GSA Annual Meeting in Denver, Colorado, USA - 2016

Paper No. 53-3
Presentation Time: 2:05 PM


DANIELS, Robyn L., Department of Geosciences, University of Missouri - Kansas City, 5110 Rockhill Road, Flarsheim Hall 420, Kansas City, MO 64110, NIEMI, Tina M., Department of Geosciences, University of Missouri - Kansas City, 5100 Rockhill Road, Flarsheim Hall 420, Kansas City, MO 64110 and JAYANGONDAPERUMAL, R., Structure and Tectonic Group, Wadia Institute of Himalayan Geology, #33 GMS Road, Dehradun, Uttarakhand, 248001, India,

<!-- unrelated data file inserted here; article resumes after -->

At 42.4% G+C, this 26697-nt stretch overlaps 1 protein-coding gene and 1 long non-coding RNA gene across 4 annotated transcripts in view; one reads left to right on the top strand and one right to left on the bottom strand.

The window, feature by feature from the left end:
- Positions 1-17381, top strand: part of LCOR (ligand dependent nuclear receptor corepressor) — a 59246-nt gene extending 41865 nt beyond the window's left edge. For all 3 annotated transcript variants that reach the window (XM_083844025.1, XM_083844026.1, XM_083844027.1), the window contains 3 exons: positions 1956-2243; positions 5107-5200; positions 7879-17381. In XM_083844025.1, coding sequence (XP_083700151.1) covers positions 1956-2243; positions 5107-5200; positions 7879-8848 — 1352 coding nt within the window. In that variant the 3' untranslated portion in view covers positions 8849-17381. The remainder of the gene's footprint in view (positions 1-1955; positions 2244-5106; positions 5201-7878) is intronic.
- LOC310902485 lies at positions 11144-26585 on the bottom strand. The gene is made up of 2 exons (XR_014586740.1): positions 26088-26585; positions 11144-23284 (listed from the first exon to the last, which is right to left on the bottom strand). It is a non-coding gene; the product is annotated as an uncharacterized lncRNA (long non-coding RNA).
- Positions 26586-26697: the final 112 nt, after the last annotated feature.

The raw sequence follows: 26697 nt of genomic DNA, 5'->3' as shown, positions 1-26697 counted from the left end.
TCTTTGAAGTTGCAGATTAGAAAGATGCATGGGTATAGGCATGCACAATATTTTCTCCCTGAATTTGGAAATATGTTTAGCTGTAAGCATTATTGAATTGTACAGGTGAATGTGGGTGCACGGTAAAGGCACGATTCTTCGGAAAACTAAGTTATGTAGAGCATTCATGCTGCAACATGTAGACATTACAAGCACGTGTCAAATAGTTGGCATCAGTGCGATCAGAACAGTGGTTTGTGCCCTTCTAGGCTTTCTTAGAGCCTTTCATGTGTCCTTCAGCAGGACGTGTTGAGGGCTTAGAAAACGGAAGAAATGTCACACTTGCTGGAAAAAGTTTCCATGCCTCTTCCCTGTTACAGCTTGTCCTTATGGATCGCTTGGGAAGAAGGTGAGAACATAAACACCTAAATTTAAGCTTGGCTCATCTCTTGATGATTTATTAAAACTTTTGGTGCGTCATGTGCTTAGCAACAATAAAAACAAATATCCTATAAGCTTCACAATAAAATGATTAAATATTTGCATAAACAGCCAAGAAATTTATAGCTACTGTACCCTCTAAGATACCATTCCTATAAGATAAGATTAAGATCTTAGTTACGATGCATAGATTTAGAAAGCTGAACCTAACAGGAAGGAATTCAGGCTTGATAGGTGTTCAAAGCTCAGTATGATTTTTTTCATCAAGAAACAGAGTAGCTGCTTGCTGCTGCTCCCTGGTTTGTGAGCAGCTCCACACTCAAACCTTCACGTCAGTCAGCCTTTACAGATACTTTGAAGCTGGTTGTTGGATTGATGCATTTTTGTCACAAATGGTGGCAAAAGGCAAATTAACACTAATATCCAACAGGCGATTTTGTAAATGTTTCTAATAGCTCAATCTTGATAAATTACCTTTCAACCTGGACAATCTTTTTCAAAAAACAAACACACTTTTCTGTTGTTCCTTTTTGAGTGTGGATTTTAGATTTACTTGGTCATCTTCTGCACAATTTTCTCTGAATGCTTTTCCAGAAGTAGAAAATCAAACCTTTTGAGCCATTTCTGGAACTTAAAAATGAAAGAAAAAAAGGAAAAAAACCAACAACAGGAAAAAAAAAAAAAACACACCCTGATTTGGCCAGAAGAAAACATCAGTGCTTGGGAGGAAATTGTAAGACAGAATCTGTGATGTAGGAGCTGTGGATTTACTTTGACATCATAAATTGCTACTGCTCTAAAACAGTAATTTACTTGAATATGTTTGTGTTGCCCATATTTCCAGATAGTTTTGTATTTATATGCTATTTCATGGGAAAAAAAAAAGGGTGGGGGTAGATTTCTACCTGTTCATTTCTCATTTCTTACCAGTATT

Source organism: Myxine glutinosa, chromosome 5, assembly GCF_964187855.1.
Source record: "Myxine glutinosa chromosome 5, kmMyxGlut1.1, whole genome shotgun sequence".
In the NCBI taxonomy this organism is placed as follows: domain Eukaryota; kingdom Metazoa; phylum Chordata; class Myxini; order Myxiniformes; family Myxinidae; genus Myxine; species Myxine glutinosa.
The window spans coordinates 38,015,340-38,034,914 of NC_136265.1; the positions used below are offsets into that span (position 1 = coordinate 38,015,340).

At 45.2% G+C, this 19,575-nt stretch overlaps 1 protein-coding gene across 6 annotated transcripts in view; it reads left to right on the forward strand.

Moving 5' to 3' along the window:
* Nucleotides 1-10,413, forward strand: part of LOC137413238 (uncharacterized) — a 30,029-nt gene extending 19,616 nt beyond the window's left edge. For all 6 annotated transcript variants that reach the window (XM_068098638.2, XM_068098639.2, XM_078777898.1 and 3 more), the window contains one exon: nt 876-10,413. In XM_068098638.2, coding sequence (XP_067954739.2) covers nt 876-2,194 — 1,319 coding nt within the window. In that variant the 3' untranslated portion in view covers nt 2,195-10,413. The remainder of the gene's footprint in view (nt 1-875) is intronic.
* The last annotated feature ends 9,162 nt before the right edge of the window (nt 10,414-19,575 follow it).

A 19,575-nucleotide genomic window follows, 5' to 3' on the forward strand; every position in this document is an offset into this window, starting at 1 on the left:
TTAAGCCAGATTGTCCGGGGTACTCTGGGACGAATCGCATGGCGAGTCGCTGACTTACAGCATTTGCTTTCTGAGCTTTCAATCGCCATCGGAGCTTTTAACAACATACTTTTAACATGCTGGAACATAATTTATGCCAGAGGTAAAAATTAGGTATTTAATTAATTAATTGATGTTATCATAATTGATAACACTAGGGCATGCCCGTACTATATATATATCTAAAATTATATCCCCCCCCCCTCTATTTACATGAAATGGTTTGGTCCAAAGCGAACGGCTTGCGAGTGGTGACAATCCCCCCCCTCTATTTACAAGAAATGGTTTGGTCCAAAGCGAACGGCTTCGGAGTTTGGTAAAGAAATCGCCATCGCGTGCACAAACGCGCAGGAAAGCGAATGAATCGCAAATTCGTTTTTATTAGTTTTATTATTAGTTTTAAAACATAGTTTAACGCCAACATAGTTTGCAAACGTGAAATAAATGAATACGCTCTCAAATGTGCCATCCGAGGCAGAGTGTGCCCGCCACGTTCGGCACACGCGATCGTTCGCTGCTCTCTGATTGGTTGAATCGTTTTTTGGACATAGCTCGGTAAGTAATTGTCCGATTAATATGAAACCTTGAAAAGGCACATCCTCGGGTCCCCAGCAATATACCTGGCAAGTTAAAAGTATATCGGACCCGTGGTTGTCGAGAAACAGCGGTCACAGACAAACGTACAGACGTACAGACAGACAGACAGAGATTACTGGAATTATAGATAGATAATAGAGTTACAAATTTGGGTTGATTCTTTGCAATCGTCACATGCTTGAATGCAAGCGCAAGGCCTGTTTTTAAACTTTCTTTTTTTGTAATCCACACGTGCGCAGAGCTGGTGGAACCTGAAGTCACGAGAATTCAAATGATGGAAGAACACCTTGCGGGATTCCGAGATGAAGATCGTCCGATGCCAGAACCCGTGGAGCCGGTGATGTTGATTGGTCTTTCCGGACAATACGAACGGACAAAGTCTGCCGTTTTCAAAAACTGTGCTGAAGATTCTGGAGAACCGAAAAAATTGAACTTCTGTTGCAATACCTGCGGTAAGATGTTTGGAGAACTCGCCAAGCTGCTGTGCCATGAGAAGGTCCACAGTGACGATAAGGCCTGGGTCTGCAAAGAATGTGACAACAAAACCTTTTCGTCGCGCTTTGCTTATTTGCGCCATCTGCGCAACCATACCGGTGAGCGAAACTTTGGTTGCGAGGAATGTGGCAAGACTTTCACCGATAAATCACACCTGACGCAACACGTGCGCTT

The Himalayan Frontal Thrust (HFT) lies at the active, tectonic boundary between Eurasia and the Indian subcontinent and accommodates a portion of the strain associated with convergence. Recent, large-magnitude earthquakes on segments of the HFT are constrained through instrumental and historical data; while earlier, pre-instrumental earthquakes have been constrained primarily through paleoseismic investigation. Paleoearthquakes on the fault are commonly expressed as ductile thrust sheets that breach the ground surface as fault-generated folds, with fault scarps reaching heights >10 m at some locations. Assuming the entire vertical offset results from one event, retrodeformation shows very high coseismic slip measurements of >20 m at these sites. This, combined with the lengths and locked depths of the individual fault segments, suggests the magnitude of these events may have approached Mw 9.0, which has led some to question whether these scarps might actually represent more than one rupture of the fault. To test this question, we were motivated to re-evaluate the site of Lal Dhang based on a previous study at this location that found evidence for a single earthquake across a 9-m-high fault scarp (Kumar et al., 2006). In Fall 2015, a new trench was excavated (~ 30 m long, 5 m wide, and 8 m deep) across a 13-m-high fault scarp, adjacent to the trench location in the previous study. Excavation exposed a main thrust dipping at 28° and bending to a lower angle at the paleosurface where the overriding sheet pushed into ductile overbank layers, warping the units into a recumbent anticline on the hanging wall and dragging the units upward into a recumbent syncline on the footwall. Horizontal units in the footwall are bulldozed and deformed into flame structures in front of the nose of the overthrusted anticline. Not documented in the previous study were second and third thrusts, higher in the trench wall, that show the same general folding and faulting pattern of the same stratigraphic units. Based on these observations and that only one colluvial wedge exists across the three thrusts, our preliminary interpretation of the trench data corroborate the findings of the previous study while increasing coseismic slip, leading to the conclusion that the fault scarp at this location was likely formed in one great, megathrust earthquake.